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Health Reform Speech Precedes Expected Medicare Budget Cuts

February 25, 2009
President Barack Obama on Tuesday night, February 24, pledged to reform the faltering health care system by year’s end, calling its costs “crushing” and parlaying wholesale change on modernizing how care is delivered and by pushing Americans to live healthier lives.

“I suffer no illusions that this will be an easy process,” Obama told a joint session of Congress in a nationally televised address. “It will be hard.”

The president said that while difficult, reforming health care would be a necessary move to help salvage the sagging economy. He said rising health care costs contribute to a growing number of bankruptcies and foreclosures across the country and has all but stymied growth among small businesses.

“Given these facts, we can no longer afford to put health care reform on hold,” he said.

The speech, which mentioned “health care” 15 times and linked economic recovery, in part, to the use of electronic health records, served as preamble to Obama’s first federal budget, due Thursday, February 26. In it, the White House is expected to trim back spending in Medicare and Medicaid, though where and exactly by how much is still uncertain.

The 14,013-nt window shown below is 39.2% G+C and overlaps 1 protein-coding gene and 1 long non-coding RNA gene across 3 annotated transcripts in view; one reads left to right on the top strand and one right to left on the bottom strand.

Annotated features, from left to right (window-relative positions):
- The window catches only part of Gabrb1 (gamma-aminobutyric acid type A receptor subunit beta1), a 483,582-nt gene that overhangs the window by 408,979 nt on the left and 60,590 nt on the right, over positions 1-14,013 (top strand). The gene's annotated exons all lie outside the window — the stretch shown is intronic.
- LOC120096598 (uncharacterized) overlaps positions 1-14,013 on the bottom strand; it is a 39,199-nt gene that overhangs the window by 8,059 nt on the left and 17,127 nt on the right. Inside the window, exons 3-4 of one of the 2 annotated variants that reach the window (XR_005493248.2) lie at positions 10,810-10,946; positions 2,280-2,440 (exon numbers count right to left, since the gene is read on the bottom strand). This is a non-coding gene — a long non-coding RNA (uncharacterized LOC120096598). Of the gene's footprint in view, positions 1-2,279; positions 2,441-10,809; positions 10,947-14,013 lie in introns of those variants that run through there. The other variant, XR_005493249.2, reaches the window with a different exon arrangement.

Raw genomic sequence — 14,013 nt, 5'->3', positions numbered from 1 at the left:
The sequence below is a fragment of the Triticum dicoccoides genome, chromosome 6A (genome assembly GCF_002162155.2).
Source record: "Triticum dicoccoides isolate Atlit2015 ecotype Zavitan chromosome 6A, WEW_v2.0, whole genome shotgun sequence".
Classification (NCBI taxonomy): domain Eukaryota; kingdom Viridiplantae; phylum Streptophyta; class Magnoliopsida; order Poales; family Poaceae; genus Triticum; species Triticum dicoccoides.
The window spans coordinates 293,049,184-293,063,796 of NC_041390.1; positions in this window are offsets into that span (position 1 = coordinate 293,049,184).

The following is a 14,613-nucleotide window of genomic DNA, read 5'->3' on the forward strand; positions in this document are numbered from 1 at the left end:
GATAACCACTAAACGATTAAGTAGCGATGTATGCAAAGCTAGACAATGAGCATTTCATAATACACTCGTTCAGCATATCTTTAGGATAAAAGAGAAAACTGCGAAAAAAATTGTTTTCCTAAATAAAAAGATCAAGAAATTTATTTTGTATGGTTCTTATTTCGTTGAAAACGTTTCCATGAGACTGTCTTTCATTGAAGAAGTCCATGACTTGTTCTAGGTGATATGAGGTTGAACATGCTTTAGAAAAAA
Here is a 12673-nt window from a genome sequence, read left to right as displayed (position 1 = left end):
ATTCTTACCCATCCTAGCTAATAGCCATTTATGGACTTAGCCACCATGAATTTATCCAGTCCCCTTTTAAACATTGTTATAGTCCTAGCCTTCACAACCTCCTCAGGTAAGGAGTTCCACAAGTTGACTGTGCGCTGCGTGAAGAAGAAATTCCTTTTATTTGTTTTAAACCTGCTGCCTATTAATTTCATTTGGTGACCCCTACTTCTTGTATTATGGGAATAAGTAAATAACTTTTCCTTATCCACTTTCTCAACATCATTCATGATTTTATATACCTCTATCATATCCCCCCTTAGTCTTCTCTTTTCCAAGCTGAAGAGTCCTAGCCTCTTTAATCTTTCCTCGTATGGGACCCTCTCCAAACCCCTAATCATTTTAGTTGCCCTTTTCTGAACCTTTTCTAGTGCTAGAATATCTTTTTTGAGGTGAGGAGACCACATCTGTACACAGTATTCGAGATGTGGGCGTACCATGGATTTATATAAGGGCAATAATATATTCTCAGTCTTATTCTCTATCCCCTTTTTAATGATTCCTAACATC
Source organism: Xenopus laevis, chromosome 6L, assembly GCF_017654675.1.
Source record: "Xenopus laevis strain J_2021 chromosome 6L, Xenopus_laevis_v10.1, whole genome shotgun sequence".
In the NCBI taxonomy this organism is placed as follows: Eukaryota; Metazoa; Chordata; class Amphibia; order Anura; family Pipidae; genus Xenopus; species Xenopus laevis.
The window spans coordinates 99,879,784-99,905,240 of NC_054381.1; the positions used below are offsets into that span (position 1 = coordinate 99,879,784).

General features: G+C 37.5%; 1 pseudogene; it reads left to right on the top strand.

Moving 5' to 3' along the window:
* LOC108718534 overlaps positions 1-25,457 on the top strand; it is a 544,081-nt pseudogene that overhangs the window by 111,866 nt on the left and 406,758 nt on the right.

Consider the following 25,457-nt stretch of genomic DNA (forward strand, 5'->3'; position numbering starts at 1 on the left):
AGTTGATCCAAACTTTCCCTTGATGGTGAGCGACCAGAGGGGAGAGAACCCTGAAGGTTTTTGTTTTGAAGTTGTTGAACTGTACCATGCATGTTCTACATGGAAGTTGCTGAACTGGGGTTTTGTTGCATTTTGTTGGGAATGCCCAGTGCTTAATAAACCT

“This budget builds on these reforms,” Obama said. “It includes an historic commitment to comprehensive health care reform—a down payment on the principle that we must have quality, affordable health care for every American.”

Filed by Matthew DoBias of Modern Healthcare, a sister publication of Workforce Management. To comment, e-mail editors@workforce.com.